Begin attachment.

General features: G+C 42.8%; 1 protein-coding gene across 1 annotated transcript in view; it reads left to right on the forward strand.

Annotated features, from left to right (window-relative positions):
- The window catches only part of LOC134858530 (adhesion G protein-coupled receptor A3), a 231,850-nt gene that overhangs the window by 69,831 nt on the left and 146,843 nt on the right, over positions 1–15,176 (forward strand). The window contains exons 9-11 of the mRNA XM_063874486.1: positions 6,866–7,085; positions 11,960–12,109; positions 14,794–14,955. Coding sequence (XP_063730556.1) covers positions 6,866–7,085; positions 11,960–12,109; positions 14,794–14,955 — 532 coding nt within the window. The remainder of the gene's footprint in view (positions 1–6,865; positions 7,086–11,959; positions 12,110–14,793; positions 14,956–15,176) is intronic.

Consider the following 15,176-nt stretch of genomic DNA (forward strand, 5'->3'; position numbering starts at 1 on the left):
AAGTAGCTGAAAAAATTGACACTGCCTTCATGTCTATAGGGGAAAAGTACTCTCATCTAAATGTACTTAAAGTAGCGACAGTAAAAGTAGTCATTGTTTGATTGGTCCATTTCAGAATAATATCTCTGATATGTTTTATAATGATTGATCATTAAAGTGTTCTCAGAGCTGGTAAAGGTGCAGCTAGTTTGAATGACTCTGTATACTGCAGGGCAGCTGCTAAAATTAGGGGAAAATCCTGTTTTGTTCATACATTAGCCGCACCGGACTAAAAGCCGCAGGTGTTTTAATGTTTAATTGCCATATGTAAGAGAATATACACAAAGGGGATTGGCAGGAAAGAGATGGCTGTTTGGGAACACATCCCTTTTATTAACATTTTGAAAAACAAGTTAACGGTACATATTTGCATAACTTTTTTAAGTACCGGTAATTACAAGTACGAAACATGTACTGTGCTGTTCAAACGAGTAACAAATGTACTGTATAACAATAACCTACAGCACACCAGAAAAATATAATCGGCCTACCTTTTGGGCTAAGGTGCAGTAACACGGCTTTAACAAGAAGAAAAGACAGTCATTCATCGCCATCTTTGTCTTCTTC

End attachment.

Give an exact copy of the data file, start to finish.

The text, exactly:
General features: G+C 42.8%; 1 protein-coding gene across 1 annotated transcript in view; it reads left to right on the forward strand.

Annotated features, from left to right (window-relative positions):
- The window catches only part of LOC134858530 (adhesion G protein-coupled receptor A3), a 231,850-nt gene that overhangs the window by 69,831 nt on the left and 146,843 nt on the right, over positions 1–15,176 (forward strand). The window contains exons 9-11 of the mRNA XM_063874486.1: positions 6,866–7,085; positions 11,960–12,109; positions 14,794–14,955. Coding sequence (XP_063730556.1) covers positions 6,866–7,085; positions 11,960–12,109; positions 14,794–14,955 — 532 coding nt within the window. The remainder of the gene's footprint in view (positions 1–6,865; positions 7,086–11,959; positions 12,110–14,793; positions 14,956–15,176) is intronic.

Consider the following 15,176-nt stretch of genomic DNA (forward strand, 5'->3'; position numbering starts at 1 on the left):
AAGTAGCTGAAAAAATTGACACTGCCTTCATGTCTATAGGGGAAAAGTACTCTCATCTAAATGTACTTAAAGTAGCGACAGTAAAAGTAGTCATTGTTTGATTGGTCCATTTCAGAATAATATCTCTGATATGTTTTATAATGATTGATCATTAAAGTGTTCTCAGAGCTGGTAAAGGTGCAGCTAGTTTGAATGACTCTGTATACTGCAGGGCAGCTGCTAAAATTAGGGGAAAATCCTGTTTTGTTCATACATTAGCCGCACCGGACTAAAAGCCGCAGGTGTTTTAATGTTTAATTGCCATATGTAAGAGAATATACACAAAGGGGATTGGCAGGAAAGAGATGGCTGTTTGGGAACACATCCCTTTTATTAACATTTTGAAAAACAAGTTAACGGTACATATTTGCATAACTTTTTTAAGTACCGGTAATTACAAGTACGAAACATGTACTGTGCTGTTCAAACGAGTAACAAATGTACTGTATAACAATAACCTACAGCACACCAGAAAAATATAATCGGCCTACCTTTTGGGCTAAGGTGCAGTAACACGGCTTTAACAAGAAGAAAAGACAGTCATTCATCGCCATCTTTGTCTTCTTC